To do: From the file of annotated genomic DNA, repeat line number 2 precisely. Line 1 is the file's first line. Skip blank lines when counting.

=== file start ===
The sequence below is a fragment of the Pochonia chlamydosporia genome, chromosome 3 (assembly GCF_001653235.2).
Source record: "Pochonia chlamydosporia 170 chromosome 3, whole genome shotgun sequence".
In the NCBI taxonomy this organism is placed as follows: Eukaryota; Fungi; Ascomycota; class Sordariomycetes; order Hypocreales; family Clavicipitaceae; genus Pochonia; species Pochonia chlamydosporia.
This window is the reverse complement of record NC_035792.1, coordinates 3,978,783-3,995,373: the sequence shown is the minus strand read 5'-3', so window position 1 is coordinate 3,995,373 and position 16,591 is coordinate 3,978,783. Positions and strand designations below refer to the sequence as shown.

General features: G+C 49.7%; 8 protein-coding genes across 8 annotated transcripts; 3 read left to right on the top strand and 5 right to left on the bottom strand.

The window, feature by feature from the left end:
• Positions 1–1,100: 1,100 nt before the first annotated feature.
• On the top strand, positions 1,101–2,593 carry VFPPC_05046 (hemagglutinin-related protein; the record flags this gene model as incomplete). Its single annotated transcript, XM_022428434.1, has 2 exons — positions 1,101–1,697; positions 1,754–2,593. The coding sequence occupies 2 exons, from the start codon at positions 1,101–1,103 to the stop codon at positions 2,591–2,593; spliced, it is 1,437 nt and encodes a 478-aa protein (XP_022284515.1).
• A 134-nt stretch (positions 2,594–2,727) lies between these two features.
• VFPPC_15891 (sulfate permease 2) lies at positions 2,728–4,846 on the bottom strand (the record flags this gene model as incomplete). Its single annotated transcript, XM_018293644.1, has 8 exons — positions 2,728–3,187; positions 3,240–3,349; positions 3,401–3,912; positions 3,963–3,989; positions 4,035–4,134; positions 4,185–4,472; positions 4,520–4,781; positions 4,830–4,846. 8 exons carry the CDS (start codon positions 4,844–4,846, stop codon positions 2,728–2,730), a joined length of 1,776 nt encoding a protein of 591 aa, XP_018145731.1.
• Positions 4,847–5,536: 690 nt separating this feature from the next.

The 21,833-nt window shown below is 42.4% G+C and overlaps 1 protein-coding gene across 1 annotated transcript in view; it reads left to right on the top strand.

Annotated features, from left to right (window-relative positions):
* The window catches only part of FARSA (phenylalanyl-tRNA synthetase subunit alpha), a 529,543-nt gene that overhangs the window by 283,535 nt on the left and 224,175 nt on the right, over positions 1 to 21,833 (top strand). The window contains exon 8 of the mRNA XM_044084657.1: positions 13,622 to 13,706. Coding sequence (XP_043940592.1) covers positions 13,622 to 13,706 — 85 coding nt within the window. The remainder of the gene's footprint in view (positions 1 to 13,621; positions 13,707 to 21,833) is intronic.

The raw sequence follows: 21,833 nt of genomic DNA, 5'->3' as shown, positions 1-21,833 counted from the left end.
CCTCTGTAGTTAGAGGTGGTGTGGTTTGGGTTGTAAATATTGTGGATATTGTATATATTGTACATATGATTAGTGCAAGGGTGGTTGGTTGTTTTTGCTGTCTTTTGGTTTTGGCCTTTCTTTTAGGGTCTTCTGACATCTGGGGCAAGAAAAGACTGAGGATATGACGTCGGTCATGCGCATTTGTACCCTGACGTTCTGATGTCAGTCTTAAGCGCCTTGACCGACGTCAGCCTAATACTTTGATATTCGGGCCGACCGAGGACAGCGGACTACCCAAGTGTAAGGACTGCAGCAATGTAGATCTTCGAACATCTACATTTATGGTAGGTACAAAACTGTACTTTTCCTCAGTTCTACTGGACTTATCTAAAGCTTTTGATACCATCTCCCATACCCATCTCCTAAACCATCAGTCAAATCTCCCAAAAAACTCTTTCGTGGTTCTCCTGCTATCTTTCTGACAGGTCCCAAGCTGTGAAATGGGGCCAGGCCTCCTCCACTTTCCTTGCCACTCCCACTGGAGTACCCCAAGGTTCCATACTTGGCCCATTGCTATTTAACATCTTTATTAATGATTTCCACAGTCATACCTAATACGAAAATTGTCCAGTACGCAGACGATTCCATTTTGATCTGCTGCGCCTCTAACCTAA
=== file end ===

Source record: "Pochonia chlamydosporia 170 chromosome 3, whole genome shotgun sequence".